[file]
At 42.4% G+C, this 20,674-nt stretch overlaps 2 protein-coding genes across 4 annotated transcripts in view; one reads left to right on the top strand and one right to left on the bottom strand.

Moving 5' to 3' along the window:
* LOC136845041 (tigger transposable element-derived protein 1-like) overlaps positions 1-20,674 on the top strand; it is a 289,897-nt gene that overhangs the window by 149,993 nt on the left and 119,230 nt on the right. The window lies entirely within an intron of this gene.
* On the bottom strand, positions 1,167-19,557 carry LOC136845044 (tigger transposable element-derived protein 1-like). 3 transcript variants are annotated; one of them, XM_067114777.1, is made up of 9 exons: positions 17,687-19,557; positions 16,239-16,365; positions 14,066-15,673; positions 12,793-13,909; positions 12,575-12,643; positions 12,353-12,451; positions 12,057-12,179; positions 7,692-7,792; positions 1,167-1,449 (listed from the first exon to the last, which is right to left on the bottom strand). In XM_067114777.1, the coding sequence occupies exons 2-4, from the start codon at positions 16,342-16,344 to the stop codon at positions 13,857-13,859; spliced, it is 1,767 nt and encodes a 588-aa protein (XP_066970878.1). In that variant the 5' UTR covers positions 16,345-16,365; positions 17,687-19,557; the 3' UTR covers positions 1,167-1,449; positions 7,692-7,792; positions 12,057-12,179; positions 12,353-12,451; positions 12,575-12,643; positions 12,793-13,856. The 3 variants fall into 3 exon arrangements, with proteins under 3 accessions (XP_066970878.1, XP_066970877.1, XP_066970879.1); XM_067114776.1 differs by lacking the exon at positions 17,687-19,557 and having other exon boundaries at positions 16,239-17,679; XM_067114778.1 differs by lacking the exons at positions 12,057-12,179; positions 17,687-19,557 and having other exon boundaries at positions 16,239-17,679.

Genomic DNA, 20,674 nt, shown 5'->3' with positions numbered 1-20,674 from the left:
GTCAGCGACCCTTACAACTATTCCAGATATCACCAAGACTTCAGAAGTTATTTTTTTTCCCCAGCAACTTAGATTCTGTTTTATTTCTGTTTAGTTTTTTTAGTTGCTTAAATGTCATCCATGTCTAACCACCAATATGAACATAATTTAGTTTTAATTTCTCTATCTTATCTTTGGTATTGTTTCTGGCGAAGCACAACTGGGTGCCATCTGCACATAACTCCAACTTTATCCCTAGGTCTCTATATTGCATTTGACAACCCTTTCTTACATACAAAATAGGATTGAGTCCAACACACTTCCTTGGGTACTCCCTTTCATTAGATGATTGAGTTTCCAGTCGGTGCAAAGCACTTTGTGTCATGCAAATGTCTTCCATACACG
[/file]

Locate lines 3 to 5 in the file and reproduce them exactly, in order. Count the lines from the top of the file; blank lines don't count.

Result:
* LOC136845041 (tigger transposable element-derived protein 1-like) overlaps positions 1-20,674 on the top strand; it is a 289,897-nt gene that overhangs the window by 149,993 nt on the left and 119,230 nt on the right. The window lies entirely within an intron of this gene.
* On the bottom strand, positions 1,167-19,557 carry LOC136845044 (tigger transposable element-derived protein 1-like). 3 transcript variants are annotated; one of them, XM_067114777.1, is made up of 9 exons: positions 17,687-19,557; positions 16,239-16,365; positions 14,066-15,673; positions 12,793-13,909; positions 12,575-12,643; positions 12,353-12,451; positions 12,057-12,179; positions 7,692-7,792; positions 1,167-1,449 (listed from the first exon to the last, which is right to left on the bottom strand). In XM_067114777.1, the coding sequence occupies exons 2-4, from the start codon at positions 16,342-16,344 to the stop codon at positions 13,857-13,859; spliced, it is 1,767 nt and encodes a 588-aa protein (XP_066970878.1). In that variant the 5' UTR covers positions 16,345-16,365; positions 17,687-19,557; the 3' UTR covers positions 1,167-1,449; positions 7,692-7,792; positions 12,057-12,179; positions 12,353-12,451; positions 12,575-12,643; positions 12,793-13,856. The 3 variants fall into 3 exon arrangements, with proteins under 3 accessions (XP_066970878.1, XP_066970877.1, XP_066970879.1); XM_067114776.1 differs by lacking the exon at positions 17,687-19,557 and having other exon boundaries at positions 16,239-17,679; XM_067114778.1 differs by lacking the exons at positions 12,057-12,179; positions 17,687-19,557 and having other exon boundaries at positions 16,239-17,679.

Genomic DNA, 20,674 nt, shown 5'->3' with positions numbered 1-20,674 from the left: